(It’s worth noting that squalene does have a cousin, squalane, which can be derived from olives and rice bran—a big difference from shark livers.)
Are all vegan red lipsticks cruelty-free?
No, they aren’t. Just because a product is vegan doesn’t mean it is cruelty-free.
Inversely, just because a product is cruelty-free doesn’t mean it is vegan, either.
A lot of the confusion has to do with the fact that “cruelty-free” isn’t a regulated classification. Additionally, some of the ingredients in your lipstick can’t be labeled vegan because they’re made from inorganic material like minerals.
This means you could have a company that claims their red lipstick is cruelty-free but still includes animal byproducts in their product. Their definition of cruelty-free may be vastly different from industry standards.
A first step would be to check for a Leaping Bunny certification. The logo looks like—you guessed it—a leaping bunny, and it signals that a product is cruelty-free. Their requirements are even stricter than PETA’s.
The safest way to know for certain your red lipstick doesn’t contain animal parts is to shop with brands you trust. Study them, read about them on The Kinder Beauty Blog, and support the ones that meet your standards.
Do vegan red lipsticks exist?
The popular demand for vegan products is at an all-time high, so there are plenty of vegan red lipsticks options available that are reputable, responsible, and, of course, vegan and cruelty-free. The next time you need the automatic burst of confidence that comes with a red lippie, turn to these options.
Red Apple Lipstick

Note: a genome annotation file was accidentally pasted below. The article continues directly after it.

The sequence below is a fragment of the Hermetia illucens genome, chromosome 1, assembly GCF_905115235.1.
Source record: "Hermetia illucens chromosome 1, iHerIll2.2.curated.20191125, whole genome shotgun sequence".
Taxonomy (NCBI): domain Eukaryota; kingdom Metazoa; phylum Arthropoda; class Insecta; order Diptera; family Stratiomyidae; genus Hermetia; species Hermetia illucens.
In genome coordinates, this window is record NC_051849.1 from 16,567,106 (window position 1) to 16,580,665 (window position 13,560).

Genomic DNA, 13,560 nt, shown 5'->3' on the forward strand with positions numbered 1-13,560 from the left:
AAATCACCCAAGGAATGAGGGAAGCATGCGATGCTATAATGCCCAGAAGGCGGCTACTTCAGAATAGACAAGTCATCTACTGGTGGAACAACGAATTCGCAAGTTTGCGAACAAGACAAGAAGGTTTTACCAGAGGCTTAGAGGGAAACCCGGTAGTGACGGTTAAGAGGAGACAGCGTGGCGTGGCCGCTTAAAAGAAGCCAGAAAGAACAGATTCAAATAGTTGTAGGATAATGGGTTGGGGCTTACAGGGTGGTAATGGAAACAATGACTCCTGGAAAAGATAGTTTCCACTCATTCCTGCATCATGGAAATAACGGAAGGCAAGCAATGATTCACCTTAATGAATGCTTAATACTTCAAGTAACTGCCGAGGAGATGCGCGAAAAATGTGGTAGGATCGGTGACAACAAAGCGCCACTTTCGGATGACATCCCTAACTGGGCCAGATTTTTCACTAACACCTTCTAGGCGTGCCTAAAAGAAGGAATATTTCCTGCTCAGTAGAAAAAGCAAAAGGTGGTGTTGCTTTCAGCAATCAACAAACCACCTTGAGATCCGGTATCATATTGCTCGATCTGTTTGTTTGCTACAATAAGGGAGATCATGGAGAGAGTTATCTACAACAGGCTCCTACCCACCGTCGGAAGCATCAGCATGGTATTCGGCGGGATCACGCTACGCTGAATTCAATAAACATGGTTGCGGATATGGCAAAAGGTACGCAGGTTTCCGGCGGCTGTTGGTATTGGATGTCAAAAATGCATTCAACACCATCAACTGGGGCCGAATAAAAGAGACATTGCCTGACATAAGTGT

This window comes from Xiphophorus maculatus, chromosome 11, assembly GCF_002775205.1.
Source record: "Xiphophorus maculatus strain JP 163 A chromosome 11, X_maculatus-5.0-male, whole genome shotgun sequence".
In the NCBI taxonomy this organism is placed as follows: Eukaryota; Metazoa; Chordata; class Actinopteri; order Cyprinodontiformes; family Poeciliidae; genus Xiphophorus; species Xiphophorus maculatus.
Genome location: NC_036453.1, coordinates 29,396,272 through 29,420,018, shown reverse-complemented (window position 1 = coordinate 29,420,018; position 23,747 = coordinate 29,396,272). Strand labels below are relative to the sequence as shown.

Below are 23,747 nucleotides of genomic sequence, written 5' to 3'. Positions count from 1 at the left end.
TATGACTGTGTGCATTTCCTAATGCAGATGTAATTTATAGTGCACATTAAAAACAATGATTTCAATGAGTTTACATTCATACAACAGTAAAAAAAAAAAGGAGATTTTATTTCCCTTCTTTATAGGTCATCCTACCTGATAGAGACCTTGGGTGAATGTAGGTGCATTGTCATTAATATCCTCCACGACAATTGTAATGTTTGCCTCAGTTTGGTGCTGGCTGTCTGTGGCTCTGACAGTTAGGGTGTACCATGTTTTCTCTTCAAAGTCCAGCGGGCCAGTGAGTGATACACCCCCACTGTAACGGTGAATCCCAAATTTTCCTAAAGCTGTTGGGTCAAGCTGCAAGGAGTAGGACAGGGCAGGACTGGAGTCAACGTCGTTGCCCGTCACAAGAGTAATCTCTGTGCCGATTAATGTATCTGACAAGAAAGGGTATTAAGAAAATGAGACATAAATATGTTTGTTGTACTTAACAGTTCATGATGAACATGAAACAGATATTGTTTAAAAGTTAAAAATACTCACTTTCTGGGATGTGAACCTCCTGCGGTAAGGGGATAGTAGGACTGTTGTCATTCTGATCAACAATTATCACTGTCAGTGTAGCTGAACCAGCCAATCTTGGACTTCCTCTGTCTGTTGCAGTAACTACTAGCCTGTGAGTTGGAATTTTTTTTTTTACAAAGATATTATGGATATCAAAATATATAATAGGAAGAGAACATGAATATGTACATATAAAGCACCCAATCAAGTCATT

Red Apple Lipstick is one of the few brands to offer numerous shades of red lipstick that are richly pigmented, long-lasting, and completely vegan.
Not only are Red Apple’s lipstick free from animal involvement, but they’re also:
- Petroleum and mineral oil-free
- Lead and talc-free
With over 40 shades to choose from, we’re confident you’ll love this brand as much as we do.
Vegan lipstick brands to try
Kinder Beauty is always on the lookout for the best vegan, cruelty-free brands. Here are some of our absolute favorite shades in brands that never put animals in harm's way.
- 100% Pure Fruit Pigmented Cocoa Butter Lipstick in Sonora. The perfect orange-red color is formulated with hydrating cocoa butter and fruit-based pigments for rich, long-lasting color.
- Clove and Hallow Lip Crème in Damsel. This is a classic blue-toned red that is certified by PETA. Blue tones can help brighten your smile for that perfect selfie.
- Au Naturale Eternity Lipstick. These lipsticks are gluten-free and completely long-wearing. Coverage is buildable, which allows you to easily use this lipstick for sheer color or more coverage.
- Inika Organic Certified Organic Vegan Lipstick in Auburn Ambition. This creamy, satin-finish lip color is certified organic and Halal.
- Evio Beauty Lip-Spo Gloss in Brooke. Non-drying and completely comfortable, this vegan, cruelty-free lip gloss is formulated with shea butter and elderberry to keep your lips superbly hydrated.
- Josephine Cosmetics Lip Power Liquid Lipstick in Tiphaine. The ultimate in velvety-soft finishes, this vegan liquid lipstick was featured in The Kinder Beauty Box in February of 2021.
If you’re not receiving the Kinder Beauty Box, learn how to get easily started and get your box of vegan, cruelty-free cosmetics delivered to your door each month.
Feel extra fabulous rocking a red lip when you choose vegan products
Red lipstick is timeless and classic, but the dyes and ingredients can be harmful to your body, the environment, and animals. The good news is, you don’t have to settle. Cruelty-free, vegan red lipsticks outperform their non-vegan counterparts consistently.
You might have a guilty conscience wearing the sexiest red lipstick imaginable, but if you choose a vegan formula, it won’t be because of the ingredients.
Sources:What's wrong with beeswax? | PETA